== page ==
I furthermore appreciated how Gordon pays attention to the subtleties and technicalities of topics. In two chapters she takes a surprisingly deep yet accessible dive into stratigraphy. In 2018, a terrible ruckus broke out when some stratigraphers proposed subdividing our current epoch, the Holocene, into three new ages, the most recent one being called the Meghalayan. Partially this was because others are still working on the stratigraphical case for the Anthropocene. She listens to the arguments put forth by both proponents and opponents of these concepts. She goes into a similar level of nuanced detail when discussing colour as deduced from exceptionally well-preserved fossils. The focus has so far been on melanosomes and the pigment melanin, but Gordon also interviews Maria McNamara who is looking at carotenoid pigmentation and structural colours. These discoveries allow palaeoartists to make more true-to-life reconstructions. An open-hearted conversation with palaeoartist Robert Nicholls touches on his Psittacosaurus model, the importance of thorough background research, and his frank opinion that most dinosaur art that gets published is “regurgitated nonsense” (p. 214). And while I had read about the plans for long-term underground storage of nuclear waste in Finland in Macfarlane’s Underland, Gordon adds an interesting discussion on the challenges of designing warning signs for distant future generations to stay away from such repositories.
Some chapters touched on, for me, completely novel subjects. There is a chapter on chalk, one of the least appreciated rock types amongst geologists. Here, she accompanies a team making a new map of the chalk formations underlying parts of Britain. She discusses the primitive fossil trees found in Gilboa in the US, and their unusual mode of growth. Another chapter focuses on the difficulty of predicting earthquakes and volcanic eruptions, and highlights that part of the problem is the loss of hard-won knowledge and experience when scientists retire. And she opened my eyes to the phenomenon of urban geology, the idea that the materials used in buildings, especially older ones, can reveal more about local geology.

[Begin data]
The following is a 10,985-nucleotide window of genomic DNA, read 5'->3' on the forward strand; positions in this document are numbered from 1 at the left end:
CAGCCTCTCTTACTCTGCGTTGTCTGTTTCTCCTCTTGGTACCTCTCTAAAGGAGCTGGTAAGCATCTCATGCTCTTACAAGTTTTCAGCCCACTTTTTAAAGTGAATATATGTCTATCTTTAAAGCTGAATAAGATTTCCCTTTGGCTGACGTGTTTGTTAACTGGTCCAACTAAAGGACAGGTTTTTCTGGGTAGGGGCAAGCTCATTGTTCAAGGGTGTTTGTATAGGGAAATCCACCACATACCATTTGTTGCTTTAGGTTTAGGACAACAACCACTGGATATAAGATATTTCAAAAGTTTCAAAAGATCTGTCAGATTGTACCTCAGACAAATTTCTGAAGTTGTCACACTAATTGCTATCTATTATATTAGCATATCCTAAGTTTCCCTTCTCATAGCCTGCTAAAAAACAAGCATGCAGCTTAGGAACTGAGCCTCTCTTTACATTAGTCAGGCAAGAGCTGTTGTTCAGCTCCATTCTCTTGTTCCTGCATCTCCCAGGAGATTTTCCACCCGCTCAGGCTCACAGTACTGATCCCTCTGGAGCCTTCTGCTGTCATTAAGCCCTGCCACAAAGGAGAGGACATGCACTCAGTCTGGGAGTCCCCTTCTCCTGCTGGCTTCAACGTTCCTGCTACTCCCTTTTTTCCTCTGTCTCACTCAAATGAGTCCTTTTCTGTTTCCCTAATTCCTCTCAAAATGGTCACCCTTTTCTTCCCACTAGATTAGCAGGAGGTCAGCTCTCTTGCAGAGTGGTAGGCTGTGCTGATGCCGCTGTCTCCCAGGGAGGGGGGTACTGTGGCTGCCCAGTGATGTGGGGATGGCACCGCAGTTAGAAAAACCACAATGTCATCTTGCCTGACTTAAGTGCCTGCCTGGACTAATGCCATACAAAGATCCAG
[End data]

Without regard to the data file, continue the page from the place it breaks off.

“When explaining how the theory of plate tectonics came together [Gordon] cleverly points out that “you can tell the story of plate tectonics in many different ways“, depending on whose contributions you focus on.”
What makes this wide-ranging collection of deep-time musings so captivating is Gordon’s language and sharp observations. She talks to the Geological Society’s librarian who highlights commonalities between poetry and geology: both involve “building worlds in your mind and presenting them to others using descriptive language” (p. 8). When we discuss history, we merrily skip over thousands and millions of years. As Gordon puts it beautifully: “if the human brain naturally compresses the past, then the scientists working with deep time are in the business of decompression” (p. 22). When explaining how the theory of plate tectonics came together, she of course pays homage to Alfred Wegener but cleverly points out that “you can tell the story of plate tectonics in many different ways” (p. 75), depending on whose contributions you focus on. And why, of all the proposed new stratigraphical units, has the Anthropocene taken such hold of the popular imagination? Gordon’s answer is that science has been in the business of knocking humans off their pedestal for several centuries. “Considered one way, then, the Anthropocene concept puts humans back at the centre of the world […] and at some level we can’t help finding that attractive—even if the price for that return is environmental disaster” (p. 244). The only thing I felt was missing from this book were illustrations and photos; many of the places and phenomena described here would have benefited from some.
Notes from Deep Time is a fantastic dive into the deep past of our planet that engages with deep time on many levels. Readers will find at least some, if not many chapters that will thoroughly captivate them and induce that most rare of sensations: “temporal vertigo” (p. 1).
Disclosure: The publisher provided a review copy of this book. The opinion expressed here is my own, however.